An advance in solar technology means portable electronic devices such as e-book readers could soon be re-charged on the move in low light levels and partial shading. Scientists from the University of Warwick, in collaboration with spin-out company Molecular Solar, have created an organic solar cell that generates a sufficiently high voltage to recharge a lithium-ion battery directly, without the need to connect multiple individual cells in series. Modules of these high voltage cells perform well in different light conditions including partial shade making them well matched to consumer electronic devices such as e-book readers, cameras and some mobile phones.
Organic photovoltaic (OPV) cells, the so-called 'third generation' of solar technology, offer exciting opportunities thanks to the potential for very cheap manufacture, lightweight, low profile photovoltaics compatible with flexible substrates, which means they are ideally matched to portable electronic device applications.
This new OPV technology is a significant breakthrough as scientists have addressed the problem of low out-put voltage when the module is in low light levels or partial shading taking an important step towards rolling out cheap OPV cells in low-power portable electronics.
The scientists, from the University's Department of Chemistry, have demonstrated a cell with an open circuit voltage of over 7V which delivers maximum power at more than the 4.2V needed to power a standard lithium ion battery.
This is the first time these features have been demonstrated using ultra high voltage OPV cells.
Professor Tim Jones, one of the lead researchers at University of Warwick, along with Dr Ross Hatton and Professor Mike Shipman, said:
"We have taken a big step towards cheap-to-make solar chargers which can top up your devices whenever they are being used – both indoors and out.
"A small light-weight solar charger no bigger than a credit card can be fitted to the battery of an e-book reader for example, and constantly top it up with power while you are reading it - even if you are sitting inside on the sofa.
"Alternatively, this kind of solar cell could be ideal for outdoor use as it is light-weight and portable.
"The next step is to extend this technology outside the laboratory to make cheap OPV chargers available on a commercial scale through Molecular Solar."
The research is detailed in the paper Ultra-high voltage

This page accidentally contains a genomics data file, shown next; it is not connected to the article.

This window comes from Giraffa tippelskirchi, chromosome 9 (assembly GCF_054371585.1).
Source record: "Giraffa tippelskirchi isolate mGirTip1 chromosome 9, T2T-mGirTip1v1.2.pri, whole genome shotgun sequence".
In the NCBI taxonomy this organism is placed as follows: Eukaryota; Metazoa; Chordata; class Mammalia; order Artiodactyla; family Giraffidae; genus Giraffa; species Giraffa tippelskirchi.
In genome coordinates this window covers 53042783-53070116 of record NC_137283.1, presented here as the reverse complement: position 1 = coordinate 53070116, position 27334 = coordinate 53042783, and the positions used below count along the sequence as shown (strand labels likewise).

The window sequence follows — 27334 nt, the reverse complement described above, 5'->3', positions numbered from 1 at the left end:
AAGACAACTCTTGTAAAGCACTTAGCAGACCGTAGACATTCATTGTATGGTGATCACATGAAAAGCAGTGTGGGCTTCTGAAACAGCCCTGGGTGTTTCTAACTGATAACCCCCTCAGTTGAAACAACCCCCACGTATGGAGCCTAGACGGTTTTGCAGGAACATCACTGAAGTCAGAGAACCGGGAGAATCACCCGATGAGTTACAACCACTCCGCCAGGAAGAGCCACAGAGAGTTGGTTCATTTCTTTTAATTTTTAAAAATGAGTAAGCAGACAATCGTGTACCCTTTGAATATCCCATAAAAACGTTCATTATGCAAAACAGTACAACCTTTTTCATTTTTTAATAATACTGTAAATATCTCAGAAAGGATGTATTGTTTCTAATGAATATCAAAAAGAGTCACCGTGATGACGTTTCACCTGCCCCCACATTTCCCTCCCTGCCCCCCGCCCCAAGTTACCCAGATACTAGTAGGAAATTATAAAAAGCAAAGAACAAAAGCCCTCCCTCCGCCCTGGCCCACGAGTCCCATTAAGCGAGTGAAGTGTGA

multijunction organic solar cells for low-power electronic applications and was published in the journal Advanced Energy Materials. http://dx.doi.org/10.1002/aenm.201200560
University of Warwick: http://www.warwick.ac.uk
This press release was posted to serve as a topic for discussion. Please comment below. We try our best to only post press releases that are associated with peer reviewed scientific literature. Critical discussions of the research are appreciated. If you need help finding a link to the original article, please contact us on twitter or via e-mail.
Kate Brooks' aerial photos show the beauty of Africa's elephants, and the catastrophic extinction they face at the hands of poachers.
It didn't feel like it in much of the U.S., but August set a record worldwide
More endangered sockeye salmon have made the 900-mile journey from the Pacific Ocean to central Idaho's high-elevation Redfish Lake this fall than in any previous year going back nearly six decades
With rising seas, cities like Satellite Beach, Fla., are debating options: defend the shoreline to avoid destruction, or retreat, withdrawing homes and businesses from the water's edge.
The extent of Antarctica's sea ice has hit yet another record high, and counter-intuitively global warming is responsible
The largest consumer of coal in the world has announced radical restrictions on coal imports and its domestic transport and use
An otherworldly photograph of a lagoon reflecting the swirls of the aurora has taken the top prize in the Astronomy Photographer of the Year competition
The U.S. Department of Agriculture on Wednesday gave final approval to new genetically modified corn and soybeans developed by Dow AgroSciences that, while heavily criticized by environmentalists and some farmers, are portrayed by Dow as an answer to weed resistance problems that limit crop production.
With new genetic insights, researchers aim to fight a devastating coffee fungus
Hedgehogs are more thinly spread in the UK than previously believed, a study using ink pads to record their paw prints reveals.